Medical marijuana patients won a landmark legal victory December 16th
when the Ninth U.S. Circuit Court of Appeals ruled that the federal
government has no constitutional authority to prosecute two California
women for possessing and growing marijuana for their personal medical use.

Federal prosecutors have long argued that California's 1996 medical
marijuana law, Prop. 215, was superseded by the federal Controlled
Substances Act which outlaws the use or cultivation of marijuana for any
purpose. Law enforcement agents have used this reasoning to raid and
arrest medical marijuana patients and their caregivers. But in a 2-1
decision, the court found that if the marijuana is not purchased,
transported across state lines or used non-medically, the federal
government has no jurisdiction. The ruling covers the seven states in
the Ninth Circuit that have passed medical marijuana laws including
Alaska, Arizona, California, Hawaii, Nevada, Oregon and Washington.
California just passed another medical marijuana law, SB420 which goes
into effect next year.

The appeals court ruling was prompted by a lawsuit filed in October
2002, by medical marijuana patients Angel McClary Raich and Diane Monson
plus Raich's two anonymous caregiver growers. It charged Attorney
General John Ashcroft and DEA Administrator Karen Tandy with exceeding
their authority by embarking on a campaign of seizing privately-grown
intrastate medical cannabis from California patients and caregivers. The
complaint charges that defendants harassed, arrested or prosecuted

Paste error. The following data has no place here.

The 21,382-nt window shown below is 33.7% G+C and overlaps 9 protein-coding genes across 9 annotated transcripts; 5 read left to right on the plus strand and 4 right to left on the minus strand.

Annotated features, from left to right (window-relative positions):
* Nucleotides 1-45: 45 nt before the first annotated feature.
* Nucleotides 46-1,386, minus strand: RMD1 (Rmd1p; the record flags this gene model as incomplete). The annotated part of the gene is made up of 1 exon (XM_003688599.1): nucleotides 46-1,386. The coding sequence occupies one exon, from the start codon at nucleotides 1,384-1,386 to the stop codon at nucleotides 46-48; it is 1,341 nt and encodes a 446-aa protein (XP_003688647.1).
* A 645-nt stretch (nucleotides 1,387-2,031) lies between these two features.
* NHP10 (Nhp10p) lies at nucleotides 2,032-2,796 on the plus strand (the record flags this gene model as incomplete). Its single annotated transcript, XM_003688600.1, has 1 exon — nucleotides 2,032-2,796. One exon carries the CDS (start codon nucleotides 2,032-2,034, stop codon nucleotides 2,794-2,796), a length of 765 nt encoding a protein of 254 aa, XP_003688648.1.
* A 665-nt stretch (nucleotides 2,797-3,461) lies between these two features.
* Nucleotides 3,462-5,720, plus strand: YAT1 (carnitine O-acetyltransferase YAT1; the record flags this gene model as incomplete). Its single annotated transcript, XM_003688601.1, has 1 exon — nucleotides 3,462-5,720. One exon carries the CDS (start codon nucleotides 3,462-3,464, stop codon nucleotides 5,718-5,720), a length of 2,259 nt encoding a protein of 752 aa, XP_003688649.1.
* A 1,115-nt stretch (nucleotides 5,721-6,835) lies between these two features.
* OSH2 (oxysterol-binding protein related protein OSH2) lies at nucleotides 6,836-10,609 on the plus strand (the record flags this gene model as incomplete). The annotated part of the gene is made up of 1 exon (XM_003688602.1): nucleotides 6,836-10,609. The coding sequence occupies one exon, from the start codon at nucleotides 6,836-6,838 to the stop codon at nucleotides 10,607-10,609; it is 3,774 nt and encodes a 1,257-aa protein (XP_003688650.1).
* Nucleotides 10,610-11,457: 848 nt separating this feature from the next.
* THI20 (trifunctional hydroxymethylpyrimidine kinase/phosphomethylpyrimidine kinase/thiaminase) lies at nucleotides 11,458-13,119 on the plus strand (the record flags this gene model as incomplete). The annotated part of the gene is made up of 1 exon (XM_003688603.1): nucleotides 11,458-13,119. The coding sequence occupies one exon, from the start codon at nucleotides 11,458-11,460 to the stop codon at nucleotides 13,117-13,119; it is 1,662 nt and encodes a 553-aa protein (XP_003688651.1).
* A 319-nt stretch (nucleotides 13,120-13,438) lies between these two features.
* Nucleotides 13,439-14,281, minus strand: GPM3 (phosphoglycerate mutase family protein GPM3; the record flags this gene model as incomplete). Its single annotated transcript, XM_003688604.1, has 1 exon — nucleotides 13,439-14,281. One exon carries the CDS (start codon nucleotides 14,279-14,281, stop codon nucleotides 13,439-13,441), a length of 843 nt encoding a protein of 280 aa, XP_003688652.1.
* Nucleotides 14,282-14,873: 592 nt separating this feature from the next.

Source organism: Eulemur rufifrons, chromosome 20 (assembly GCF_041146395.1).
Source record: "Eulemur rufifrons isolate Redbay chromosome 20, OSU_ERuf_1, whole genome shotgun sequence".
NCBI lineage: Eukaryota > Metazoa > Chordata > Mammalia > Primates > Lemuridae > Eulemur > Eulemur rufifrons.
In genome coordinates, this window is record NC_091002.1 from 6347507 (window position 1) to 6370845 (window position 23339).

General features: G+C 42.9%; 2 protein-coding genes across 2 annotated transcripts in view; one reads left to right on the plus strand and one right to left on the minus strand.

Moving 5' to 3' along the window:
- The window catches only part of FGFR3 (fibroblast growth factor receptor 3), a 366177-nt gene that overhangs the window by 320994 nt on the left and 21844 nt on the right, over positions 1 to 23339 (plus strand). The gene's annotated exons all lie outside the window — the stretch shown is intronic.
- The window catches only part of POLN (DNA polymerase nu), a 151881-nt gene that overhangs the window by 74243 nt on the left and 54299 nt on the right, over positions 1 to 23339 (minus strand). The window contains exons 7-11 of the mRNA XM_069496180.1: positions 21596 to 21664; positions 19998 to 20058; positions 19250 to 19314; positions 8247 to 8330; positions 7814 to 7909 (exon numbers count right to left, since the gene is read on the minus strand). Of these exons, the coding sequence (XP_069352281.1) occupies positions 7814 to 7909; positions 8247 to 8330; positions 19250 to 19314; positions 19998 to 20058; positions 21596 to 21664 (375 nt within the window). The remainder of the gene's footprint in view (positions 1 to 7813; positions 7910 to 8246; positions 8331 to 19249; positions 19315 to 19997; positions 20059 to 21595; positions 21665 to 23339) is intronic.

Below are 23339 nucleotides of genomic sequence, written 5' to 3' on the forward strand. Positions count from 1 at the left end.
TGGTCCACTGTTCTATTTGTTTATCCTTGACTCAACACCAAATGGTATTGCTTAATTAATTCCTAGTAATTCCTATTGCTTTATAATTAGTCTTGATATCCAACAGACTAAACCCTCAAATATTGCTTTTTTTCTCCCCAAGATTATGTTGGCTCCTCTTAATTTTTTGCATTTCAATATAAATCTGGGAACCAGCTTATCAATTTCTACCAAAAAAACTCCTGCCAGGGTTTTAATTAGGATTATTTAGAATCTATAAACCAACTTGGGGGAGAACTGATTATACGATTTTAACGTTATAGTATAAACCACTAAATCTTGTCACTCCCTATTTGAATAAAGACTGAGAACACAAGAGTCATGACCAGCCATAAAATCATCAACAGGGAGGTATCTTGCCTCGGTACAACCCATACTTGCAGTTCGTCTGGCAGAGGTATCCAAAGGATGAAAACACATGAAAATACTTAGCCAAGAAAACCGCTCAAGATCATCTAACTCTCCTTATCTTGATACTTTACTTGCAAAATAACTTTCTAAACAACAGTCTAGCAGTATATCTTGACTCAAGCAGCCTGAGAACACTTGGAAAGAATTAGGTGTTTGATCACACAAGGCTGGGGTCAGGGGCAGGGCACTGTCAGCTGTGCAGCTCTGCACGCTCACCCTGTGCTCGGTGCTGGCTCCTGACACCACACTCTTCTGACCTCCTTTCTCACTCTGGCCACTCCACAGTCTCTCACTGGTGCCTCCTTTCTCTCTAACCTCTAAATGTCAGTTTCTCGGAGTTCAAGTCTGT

patients, mounted paramilitary raids against them, and targeted patients
for other civil or administrative actions. In its ruling, the Ninth
Circuit remanded the case back to federal district court with
instructions to issue a preliminary injunction. The parties in the case
have several weeks to appeal the ruling.

If the case is not appealed, the district court will issue the
preliminary injunction which protects Raich and Monson from arrest by
federal agents. The two women argued that their use of marijuana
constituted a medical necessity. Raich says she has an array of serious
medical conditions including an inoperable brain tumor and a life
threatening wasting syndrome. Monson suffers from a degenerative disease
of the spine. Their situation is now similar to the six patients who
already receive medical marijuana from the U.S. Government under the
FDA's "Compassionate Investigational New Drug Program." Raich says she
hopes the ruling in Raich v. Ashcroft sends a message to Attorney
General John Ashcroft and DEA agents that their harassment of patients
is unconstitutional.

"I am totally ecstatic about what this decision will do not only for me,
but for hundreds of thousands of patients across the country," said
Raich who hopes it will help other patients with cases pending in
federal court. "Not too many people get to come up against someone who
is as evil as John Ashcroft and actually win and that feels very good. I
have the truth on my side, and it was nice to see the justices of the
Ninth Circuit Court of Appeals care about my life."

The ruling was also a sweet victory for Monson whose Oroville,
California home was raided in August 2002 by federal officials who
seized six of her medical marijuana plants. "Diane feels vindicated as a
person who suffered through a raid. This is a source of considerable joy
to her," said plaintiff's attorney Robert Raich who is also Angel
Raich's husband.

According to Robert Raich this is the first time the Controlled
Substances Act has been ruled unconstitutional. He says the court based